Friday, January 25, 2013

Two-Step To-Do List

Do you find yourself at the end of the day having gotten nothing much done? How about when you have a to-do list? Do you then find yourself getting all the easy or small stuff done but not those items you’ve been avoiding all along? I think I have something that might work for you.

Many years ago, I fell in love with Excel – well, actually it was Lotus 1-2-3, Excel’s birth mother – and life hasn’t been the same since. I use Excel for so many things – budgeting, tracking story ideas, record-keeping and during my last job I used it to facilitate projects. Now, I’ve taken the same system I used there and adapted it to my own life.

Here’s what I created first, my to-do list, a spreadsheet with the following columns: priority, task, deadline, requirements and completed. I simply assign a priority (currently from 1 to 4), a short description of what the task is, what’s required (i.e. money, postage, phone #) and then record the date I’ve completed it. I put a string of weekly tasks, like washing clothes, at the bottom of the list separate from the main body, so that I could just copy and paste those in every week and assign priorities.

Now you may think the completion date isn’t really important, especially for items like "clean the shower," but I urge you to get in the habit. Here’s why – the day will come when you can’t remember when you mailed that gift or filed your income taxes or the last time you had your propane tank filled and you will be grateful for the record. Don’t pick and choose either because you cannot anticipate what you will need to know.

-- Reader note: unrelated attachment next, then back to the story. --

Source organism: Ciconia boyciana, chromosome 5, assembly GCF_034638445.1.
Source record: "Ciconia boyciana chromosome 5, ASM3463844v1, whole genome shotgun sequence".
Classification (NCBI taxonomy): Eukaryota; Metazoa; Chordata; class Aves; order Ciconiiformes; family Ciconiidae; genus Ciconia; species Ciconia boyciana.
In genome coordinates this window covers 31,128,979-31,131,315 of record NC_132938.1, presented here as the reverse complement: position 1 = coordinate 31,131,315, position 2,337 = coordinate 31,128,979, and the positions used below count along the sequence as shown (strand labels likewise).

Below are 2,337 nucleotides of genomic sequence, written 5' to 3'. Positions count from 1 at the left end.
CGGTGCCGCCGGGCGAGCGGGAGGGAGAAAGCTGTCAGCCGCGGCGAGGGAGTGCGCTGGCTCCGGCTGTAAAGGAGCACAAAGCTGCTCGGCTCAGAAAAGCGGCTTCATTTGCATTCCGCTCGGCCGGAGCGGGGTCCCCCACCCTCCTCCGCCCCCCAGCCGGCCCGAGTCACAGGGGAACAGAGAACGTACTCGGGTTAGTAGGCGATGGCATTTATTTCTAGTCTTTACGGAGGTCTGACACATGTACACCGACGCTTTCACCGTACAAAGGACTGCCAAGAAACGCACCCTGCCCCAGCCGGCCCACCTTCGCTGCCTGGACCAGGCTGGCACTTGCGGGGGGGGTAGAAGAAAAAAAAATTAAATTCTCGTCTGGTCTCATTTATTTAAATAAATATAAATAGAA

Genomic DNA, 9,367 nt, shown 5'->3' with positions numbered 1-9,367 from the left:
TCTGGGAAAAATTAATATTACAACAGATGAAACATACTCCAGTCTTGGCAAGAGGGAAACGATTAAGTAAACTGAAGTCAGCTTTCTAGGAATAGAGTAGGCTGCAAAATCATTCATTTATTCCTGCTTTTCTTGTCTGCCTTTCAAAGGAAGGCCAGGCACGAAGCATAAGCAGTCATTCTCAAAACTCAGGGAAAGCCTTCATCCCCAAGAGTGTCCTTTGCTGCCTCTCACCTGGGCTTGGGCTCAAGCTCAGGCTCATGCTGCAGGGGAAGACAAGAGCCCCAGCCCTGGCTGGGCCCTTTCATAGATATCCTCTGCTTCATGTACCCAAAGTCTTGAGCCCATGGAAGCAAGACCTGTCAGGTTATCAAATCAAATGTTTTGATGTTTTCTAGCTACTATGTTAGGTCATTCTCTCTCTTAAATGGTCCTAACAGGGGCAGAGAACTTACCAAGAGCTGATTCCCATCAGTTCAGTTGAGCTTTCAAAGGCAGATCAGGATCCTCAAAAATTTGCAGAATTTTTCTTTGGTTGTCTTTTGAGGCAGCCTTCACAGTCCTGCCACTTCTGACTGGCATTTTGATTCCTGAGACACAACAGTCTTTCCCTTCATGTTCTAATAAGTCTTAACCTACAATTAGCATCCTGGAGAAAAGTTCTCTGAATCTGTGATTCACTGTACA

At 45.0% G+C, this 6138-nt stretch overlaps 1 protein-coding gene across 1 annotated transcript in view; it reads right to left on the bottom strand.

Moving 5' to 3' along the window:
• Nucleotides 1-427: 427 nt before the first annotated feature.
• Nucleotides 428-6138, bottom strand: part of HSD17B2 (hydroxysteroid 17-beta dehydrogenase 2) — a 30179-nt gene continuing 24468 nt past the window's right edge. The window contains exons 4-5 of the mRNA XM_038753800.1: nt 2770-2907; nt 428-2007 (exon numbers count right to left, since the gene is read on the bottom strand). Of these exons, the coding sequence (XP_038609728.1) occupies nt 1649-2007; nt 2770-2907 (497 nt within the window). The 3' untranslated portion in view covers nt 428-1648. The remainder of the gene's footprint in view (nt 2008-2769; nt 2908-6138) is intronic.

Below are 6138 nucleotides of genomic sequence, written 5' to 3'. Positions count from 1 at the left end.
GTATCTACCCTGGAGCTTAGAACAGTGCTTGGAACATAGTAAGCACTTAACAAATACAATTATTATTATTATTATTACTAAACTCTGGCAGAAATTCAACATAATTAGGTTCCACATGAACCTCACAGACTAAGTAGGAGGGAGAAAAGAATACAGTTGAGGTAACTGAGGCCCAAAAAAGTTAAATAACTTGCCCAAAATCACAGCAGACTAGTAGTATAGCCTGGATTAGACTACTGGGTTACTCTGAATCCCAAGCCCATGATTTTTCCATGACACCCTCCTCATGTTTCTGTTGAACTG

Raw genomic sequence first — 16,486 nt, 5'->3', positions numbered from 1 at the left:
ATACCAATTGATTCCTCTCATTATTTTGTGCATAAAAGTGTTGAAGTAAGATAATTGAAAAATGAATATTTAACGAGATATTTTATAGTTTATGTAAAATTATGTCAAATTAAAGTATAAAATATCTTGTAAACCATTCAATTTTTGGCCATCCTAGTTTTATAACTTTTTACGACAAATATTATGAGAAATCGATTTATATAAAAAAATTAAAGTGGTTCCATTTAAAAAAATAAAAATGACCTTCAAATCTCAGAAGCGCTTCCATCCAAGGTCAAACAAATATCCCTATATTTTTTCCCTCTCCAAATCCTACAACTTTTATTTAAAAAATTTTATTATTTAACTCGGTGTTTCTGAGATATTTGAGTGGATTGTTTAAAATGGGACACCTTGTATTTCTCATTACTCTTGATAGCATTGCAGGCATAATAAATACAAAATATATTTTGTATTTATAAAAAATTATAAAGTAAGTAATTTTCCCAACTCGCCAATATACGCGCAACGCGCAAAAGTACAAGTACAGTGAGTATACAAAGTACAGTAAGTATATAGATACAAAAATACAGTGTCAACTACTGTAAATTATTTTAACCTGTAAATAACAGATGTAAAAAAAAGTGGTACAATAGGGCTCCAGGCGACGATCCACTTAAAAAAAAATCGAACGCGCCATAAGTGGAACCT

What to do with the completed tasks? That’s easy (and important): first sort your Sheet 1 (which I entitled “Current To-Do”) then cut and paste the completed items to Sheet 2 (Which I named – wait for it – Completed Tasks).  I sort the Completed Tasks sheet periodically by date, but I can search for words to take me right to the task I’m looking for when trying to locate the date I did something.

On Monday I instituted a new Excel spreadsheet, my Daily Schedule. Does this sound like overload? Well, it might be if I was being really good at completing tasks according to their assigned priority or completing every Priority 1 task each day. Guess what? I wasn’t. Why? Well, because I was effectively keep tracking of what I had to do with the To-Do List, but still managing to avoid those things that were a challenge OR I just didn’t want to do.

With the Daily Schedule I divided the day into 15 minute increments and entered some standard items into the morning and evening time periods, leaving me with a reusable schedule by saving it at that point. Then I saved it as the Daily Schedule for 1-21 and scheduled tasks into the leftover time slots.